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J Infect Dis. 2018 Jan 30;217(4):521-528. doi: 10.1093/infdis/jix586.

Can Biomarkers Advance HIV Research and Care in the Antiretroviral Therapy Era?

Author information

1
VA Connecticut Healthcare System West Haven, Yale University, New Haven, Connecticut.
2
School of Medicine, Yale University, New Haven, Connecticut.
3
School of Public Health, Yale University, New Haven, Connecticut.
4
Division of Infectious Diseases, Department of Medicine, University of Colorado Anschutz Medical Campus, Aurora.
5
Division of Geriatric Medicine, Department of Medicine, University of Colorado Anschutz Medical Campus, Aurora.
6
Division of Experimental Medicine, Department of Medicine, University of California-San Francisco.
7
Department of Microbial Pathogens and Immunity, Rush University Medical Center, Chicago, Illinois.
8
Office of AIDS Research, National Institutes of Health, Bethesda, Maryland.
9
Department of Pathology and Laboratory Medicine, University of Vermont Larner College of Medicine, Colchester.
10
Department of Biochemistry, University of Vermont Larner College of Medicine, Colchester.

Abstract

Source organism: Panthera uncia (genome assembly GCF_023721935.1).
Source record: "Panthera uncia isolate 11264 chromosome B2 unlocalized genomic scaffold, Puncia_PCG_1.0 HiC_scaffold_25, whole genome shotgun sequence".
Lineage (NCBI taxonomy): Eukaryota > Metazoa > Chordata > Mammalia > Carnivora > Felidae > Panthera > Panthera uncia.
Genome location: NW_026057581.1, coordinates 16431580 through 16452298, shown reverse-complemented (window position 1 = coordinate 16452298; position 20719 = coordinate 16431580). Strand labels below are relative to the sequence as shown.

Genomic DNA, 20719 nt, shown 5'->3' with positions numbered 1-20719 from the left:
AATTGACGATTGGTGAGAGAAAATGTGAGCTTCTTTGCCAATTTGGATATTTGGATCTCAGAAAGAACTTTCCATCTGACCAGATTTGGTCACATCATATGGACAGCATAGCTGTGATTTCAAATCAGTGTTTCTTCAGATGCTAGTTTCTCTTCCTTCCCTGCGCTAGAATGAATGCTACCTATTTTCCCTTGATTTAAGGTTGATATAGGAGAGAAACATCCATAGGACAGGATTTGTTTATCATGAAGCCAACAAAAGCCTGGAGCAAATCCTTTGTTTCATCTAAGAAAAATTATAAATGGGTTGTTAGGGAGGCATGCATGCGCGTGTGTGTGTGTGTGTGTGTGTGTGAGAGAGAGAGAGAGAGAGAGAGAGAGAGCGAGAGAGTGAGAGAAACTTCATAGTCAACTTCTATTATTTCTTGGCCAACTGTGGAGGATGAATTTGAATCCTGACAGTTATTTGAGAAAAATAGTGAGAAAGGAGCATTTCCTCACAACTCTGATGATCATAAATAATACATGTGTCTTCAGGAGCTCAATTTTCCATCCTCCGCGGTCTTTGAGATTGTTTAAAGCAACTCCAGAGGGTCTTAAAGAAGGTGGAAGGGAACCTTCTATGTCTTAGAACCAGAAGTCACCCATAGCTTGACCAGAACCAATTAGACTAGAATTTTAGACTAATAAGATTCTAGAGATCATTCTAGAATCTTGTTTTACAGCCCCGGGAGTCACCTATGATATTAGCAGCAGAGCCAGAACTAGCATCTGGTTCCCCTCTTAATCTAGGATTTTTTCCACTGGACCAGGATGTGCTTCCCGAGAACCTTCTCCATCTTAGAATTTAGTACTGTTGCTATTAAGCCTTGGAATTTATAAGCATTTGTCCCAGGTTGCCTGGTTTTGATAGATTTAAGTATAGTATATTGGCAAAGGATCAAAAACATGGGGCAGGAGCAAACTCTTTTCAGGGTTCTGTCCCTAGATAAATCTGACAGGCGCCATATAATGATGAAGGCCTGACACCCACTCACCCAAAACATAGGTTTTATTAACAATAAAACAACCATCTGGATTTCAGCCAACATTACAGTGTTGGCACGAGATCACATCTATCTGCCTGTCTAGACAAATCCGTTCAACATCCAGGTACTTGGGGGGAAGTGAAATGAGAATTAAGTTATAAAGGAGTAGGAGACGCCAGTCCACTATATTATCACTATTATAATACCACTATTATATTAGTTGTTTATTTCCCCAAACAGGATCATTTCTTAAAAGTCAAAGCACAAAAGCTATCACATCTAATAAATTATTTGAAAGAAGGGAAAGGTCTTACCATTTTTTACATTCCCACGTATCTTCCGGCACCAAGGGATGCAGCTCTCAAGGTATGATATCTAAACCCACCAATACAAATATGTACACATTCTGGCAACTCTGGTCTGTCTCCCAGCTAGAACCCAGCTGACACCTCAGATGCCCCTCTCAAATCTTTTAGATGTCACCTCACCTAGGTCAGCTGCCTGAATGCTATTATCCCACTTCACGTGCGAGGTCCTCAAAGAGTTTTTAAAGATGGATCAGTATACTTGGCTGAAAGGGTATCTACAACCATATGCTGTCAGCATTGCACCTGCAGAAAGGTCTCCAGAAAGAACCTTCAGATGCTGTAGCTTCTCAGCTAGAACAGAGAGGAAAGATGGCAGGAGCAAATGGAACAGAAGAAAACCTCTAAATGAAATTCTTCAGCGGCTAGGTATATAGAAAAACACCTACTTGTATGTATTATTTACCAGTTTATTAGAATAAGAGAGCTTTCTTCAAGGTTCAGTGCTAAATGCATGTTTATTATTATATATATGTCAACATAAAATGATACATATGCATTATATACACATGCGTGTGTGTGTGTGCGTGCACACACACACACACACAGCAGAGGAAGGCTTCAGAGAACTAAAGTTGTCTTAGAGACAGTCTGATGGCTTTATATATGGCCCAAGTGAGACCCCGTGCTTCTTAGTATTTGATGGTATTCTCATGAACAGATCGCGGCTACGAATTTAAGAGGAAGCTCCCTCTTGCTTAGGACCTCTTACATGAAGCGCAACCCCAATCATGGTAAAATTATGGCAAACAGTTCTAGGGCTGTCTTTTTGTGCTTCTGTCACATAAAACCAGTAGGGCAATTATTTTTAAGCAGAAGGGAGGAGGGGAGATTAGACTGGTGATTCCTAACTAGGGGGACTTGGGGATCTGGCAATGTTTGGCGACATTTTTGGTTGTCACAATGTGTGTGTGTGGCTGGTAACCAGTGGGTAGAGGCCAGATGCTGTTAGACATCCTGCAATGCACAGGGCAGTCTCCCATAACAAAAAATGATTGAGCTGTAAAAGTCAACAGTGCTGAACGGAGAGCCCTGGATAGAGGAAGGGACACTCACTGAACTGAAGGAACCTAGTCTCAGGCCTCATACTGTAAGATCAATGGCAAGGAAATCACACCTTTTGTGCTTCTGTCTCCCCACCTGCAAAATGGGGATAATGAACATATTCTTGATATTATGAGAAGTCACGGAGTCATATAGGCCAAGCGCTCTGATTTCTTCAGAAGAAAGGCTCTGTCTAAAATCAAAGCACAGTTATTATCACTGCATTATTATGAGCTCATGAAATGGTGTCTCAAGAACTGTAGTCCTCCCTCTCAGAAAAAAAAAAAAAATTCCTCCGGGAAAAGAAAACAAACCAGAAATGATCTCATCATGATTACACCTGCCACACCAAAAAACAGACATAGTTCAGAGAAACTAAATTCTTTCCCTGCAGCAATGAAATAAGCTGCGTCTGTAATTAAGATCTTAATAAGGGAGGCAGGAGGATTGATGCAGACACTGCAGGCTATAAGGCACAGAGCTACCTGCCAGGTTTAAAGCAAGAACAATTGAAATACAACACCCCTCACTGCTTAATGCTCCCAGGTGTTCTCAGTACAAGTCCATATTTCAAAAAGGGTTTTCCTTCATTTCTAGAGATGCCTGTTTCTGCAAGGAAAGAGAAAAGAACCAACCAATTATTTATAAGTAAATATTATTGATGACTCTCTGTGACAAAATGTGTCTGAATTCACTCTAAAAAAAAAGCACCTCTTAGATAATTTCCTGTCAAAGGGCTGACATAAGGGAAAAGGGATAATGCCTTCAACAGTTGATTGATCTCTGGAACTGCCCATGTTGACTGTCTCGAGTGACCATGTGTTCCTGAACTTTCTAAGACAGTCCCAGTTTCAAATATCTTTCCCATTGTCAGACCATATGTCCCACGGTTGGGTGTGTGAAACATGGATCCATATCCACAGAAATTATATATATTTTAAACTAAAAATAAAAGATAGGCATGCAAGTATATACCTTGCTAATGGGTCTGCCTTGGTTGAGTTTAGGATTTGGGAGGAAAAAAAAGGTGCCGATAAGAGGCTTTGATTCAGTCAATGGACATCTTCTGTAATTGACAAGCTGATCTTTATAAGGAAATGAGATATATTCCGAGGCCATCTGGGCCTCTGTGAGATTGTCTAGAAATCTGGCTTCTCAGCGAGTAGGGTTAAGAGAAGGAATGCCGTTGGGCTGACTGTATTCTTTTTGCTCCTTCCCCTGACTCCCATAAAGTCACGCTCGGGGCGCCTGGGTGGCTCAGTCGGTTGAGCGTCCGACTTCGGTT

Despite achieving human immunodeficiency virus type 1 (HIV-1) RNA suppression below levels of detection and, for most, improved CD4+ T-cell counts, those aging with HIV experience excess low-level inflammation, hypercoagulability, and immune dysfunction (chronic inflammation), compared with demographically and behaviorally similar uninfected individuals. A host of biomarkers that are linked to chronic inflammation are also associated with HIV-associated non-AIDS-defining events, including cardiovascular disease, many forms of cancer, liver disease, renal disease, neurocognitive decline, and osteoporosis. Furthermore, chronic HIV infection may interact with long-term treatment toxicity and weight gain after ART initiation. These observations suggest that future biomarker-guided discovery and treatment may require attention to multiple biomarkers and, possibly, weighted indices. We are clinical trialists, epidemiologists, pragmatic trialists, and translational scientists. Together, we offer an operational definition of a biomarker and consider how biomarkers might facilitate progress along the translational pathway from therapeutic discovery to intervention trials and clinical management among people aging with or without HIV infection.

KEYWORDS:

Biomarker; HIV; index; inflammation; therapeutic discovery

PMID:
29165684
PMCID:
PMC5853399
[Available on 2019-01-30]
DOI:
10.1093/infdis/jix586

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